Development and Spread

John Renard

in Islam and Christianity

Published by University of California Press

Published in print March 2011 | ISBN: 9780520255081
Published online May 2012 | e-ISBN: 9780520948334 | DOI:
Development and Spread

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This chapter focuses on internal differentiation and external expansion that have made Islam and Christianity truly global faith communities. Questions of authentic membership in their respective communities of faith have been important concerns for both Christian and Muslim sources since very early in their histories. Mission to the Gentiles, non-Jews, with all the attendant challenges of introducing unusual concepts to a public unfamiliar with biblical traditions, became the larger purpose of the early Christian leadership. A faction called the Judaizers played a formative role in the definition of the early Christian community. Muslim tradition developed distinctive ways of understanding the meaning of a community of belief. One could argue that the Qur'ān is marginally more concerned with making distinctions between authentic belief and various forms of unbelief than the New Testament. Attempts to characterize the spread of the two most truly global of the world's faith traditions are fraught with difficulty, perhaps the greatest of which is the sheer expanse of the subject both chronologically and geographically.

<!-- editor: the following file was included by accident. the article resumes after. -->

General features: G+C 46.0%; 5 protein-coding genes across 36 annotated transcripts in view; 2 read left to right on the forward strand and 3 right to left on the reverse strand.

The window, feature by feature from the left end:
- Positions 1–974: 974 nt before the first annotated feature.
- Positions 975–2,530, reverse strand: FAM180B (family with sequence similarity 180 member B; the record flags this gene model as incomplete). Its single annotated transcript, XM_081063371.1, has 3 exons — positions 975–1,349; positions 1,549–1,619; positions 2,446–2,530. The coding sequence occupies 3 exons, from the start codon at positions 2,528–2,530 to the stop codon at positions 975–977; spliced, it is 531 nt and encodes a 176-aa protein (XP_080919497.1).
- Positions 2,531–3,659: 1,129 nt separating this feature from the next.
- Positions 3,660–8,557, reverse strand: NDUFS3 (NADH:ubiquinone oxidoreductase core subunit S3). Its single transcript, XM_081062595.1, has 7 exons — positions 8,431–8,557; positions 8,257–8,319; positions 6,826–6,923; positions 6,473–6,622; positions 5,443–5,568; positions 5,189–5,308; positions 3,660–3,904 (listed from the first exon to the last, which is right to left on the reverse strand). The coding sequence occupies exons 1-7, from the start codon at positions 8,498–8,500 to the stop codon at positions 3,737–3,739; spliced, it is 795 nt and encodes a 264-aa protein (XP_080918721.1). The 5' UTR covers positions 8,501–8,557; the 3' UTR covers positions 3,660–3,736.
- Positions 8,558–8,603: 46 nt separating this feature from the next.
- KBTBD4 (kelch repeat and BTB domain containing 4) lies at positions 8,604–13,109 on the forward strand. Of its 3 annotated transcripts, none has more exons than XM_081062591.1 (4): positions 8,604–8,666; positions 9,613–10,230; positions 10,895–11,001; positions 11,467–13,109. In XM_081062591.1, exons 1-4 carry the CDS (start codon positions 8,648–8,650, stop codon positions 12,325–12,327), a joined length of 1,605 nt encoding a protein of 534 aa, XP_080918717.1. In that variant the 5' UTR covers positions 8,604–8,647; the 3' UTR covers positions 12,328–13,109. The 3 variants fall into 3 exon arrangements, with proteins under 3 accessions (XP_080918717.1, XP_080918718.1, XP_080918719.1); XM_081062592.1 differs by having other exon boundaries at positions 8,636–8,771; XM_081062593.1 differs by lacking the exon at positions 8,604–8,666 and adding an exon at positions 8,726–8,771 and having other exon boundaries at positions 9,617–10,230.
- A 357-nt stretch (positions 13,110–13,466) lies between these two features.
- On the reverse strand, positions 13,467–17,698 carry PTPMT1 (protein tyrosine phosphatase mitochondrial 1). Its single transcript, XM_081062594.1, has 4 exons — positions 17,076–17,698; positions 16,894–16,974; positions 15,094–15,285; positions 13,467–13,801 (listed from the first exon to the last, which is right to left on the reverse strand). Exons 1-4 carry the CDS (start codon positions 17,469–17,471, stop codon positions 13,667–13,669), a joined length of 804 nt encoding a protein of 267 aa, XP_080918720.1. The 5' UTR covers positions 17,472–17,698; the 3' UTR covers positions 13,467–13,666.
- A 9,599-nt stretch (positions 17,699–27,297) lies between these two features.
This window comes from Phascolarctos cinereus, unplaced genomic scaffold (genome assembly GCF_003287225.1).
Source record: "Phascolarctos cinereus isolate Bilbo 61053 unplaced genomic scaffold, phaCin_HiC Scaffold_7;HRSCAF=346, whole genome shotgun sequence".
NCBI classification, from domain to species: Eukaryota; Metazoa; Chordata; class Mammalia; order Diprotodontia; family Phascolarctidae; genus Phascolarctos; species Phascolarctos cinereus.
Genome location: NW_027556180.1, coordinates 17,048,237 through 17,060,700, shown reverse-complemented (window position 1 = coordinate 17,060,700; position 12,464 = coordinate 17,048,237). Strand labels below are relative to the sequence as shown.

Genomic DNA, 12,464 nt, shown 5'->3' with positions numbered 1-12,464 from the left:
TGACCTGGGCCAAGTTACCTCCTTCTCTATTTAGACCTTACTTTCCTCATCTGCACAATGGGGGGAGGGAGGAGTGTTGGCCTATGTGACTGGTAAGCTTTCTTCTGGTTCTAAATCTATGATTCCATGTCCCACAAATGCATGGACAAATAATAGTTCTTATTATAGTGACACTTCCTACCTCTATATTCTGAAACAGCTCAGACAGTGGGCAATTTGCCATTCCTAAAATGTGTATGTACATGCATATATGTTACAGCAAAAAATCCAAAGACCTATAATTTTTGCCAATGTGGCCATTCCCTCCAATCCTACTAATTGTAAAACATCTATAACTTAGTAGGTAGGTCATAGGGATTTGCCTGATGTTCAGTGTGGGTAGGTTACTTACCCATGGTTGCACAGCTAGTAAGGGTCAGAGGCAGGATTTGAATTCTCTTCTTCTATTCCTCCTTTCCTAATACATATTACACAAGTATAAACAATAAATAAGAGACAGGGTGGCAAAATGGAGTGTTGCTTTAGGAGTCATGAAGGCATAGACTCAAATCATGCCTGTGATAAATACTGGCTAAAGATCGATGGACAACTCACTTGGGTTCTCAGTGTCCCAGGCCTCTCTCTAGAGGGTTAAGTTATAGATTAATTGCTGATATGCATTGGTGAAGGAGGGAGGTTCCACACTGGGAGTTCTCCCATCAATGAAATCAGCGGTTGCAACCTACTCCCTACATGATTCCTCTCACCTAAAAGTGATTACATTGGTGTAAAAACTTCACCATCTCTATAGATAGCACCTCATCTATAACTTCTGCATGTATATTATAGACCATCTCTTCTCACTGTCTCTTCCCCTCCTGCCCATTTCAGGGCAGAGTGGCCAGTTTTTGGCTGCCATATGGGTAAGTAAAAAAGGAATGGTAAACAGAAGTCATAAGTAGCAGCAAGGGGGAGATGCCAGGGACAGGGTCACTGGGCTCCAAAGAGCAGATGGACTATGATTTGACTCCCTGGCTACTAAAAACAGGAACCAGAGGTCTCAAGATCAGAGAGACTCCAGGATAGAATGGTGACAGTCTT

Keywords: Islam; Christianity; global faith communities; Qur'ān; New Testament

Chapter.  7957 words. 

Subjects: East Asian Religions

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